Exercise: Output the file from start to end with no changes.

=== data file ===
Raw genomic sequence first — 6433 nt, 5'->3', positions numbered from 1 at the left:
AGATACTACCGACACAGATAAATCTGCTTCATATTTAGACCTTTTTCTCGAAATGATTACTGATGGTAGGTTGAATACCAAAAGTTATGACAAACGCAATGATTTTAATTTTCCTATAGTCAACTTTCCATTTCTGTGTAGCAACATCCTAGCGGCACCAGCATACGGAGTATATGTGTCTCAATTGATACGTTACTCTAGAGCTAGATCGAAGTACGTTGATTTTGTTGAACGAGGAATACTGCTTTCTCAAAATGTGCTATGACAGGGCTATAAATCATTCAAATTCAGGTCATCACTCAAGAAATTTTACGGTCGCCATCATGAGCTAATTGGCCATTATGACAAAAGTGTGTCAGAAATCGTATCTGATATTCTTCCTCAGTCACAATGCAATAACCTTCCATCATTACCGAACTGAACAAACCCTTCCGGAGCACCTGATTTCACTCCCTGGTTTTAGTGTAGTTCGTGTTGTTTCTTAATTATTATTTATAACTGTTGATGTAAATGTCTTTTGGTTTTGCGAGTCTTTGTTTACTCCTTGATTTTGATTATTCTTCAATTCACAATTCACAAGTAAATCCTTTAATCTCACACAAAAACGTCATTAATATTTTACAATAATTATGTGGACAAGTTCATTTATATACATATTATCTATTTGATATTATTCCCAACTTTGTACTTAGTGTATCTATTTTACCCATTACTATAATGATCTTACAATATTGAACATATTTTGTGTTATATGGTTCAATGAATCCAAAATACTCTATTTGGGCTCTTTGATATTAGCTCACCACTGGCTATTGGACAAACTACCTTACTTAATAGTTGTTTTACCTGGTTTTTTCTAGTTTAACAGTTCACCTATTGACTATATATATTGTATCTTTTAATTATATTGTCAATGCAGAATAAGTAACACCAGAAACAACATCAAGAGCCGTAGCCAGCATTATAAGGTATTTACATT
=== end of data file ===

Raw genomic sequence first — 6433 nt, 5'->3', positions numbered from 1 at the left:
AGATACTACCGACACAGATAAATCTGCTTCATATTTAGACCTTTTTCTCGAAATGATTACTGATGGTAGGTTGAATACCAAAAGTTATGACAAACGCAATGATTTTAATTTTCCTATAGTCAACTTTCCATTTCTGTGTAGCAACATCCTAGCGGCACCAGCATACGGAGTATATGTGTCTCAATTGATACGTTACTCTAGAGCTAGATCGAAGTACGTTGATTTTGTTGAACGAGGAATACTGCTTTCTCAAAATGTGCTATGACAGGGCTATAAATCATTCAAATTCAGGTCATCACTCAAGAAATTTTACGGTCGCCATCATGAGCTAATTGGCCATTATGACAAAAGTGTGTCAGAAATCGTATCTGATATTCTTCCTCAGTCACAATGCAATAACCTTCCATCATTACCGAACTGAACAAACCCTTCCGGAGCACCTGATTTCACTCCCTGGTTTTAGTGTAGTTCGTGTTGTTTCTTAATTATTATTTATAACTGTTGATGTAAATGTCTTTTGGTTTTGCGAGTCTTTGTTTACTCCTTGATTTTGATTATTCTTCAATTCACAATTCACAAGTAAATCCTTTAATCTCACACAAAAACGTCATTAATATTTTACAATAATTATGTGGACAAGTTCATTTATATACATATTATCTATTTGATATTATTCCCAACTTTGTACTTAGTGTATCTATTTTACCCATTACTATAATGATCTTACAATATTGAACATATTTTGTGTTATATGGTTCAATGAATCCAAAATACTCTATTTGGGCTCTTTGATATTAGCTCACCACTGGCTATTGGACAAACTACCTTACTTAATAGTTGTTTTACCTGGTTTTTTCTAGTTTAACAGTTCACCTATTGACTATATATATTGTATCTTTTAATTATATTGTCAATGCAGAATAAGTAACACCAGAAACAACATCAAGAGCCGTAGCCAGCATTATAAGGTATTTACATT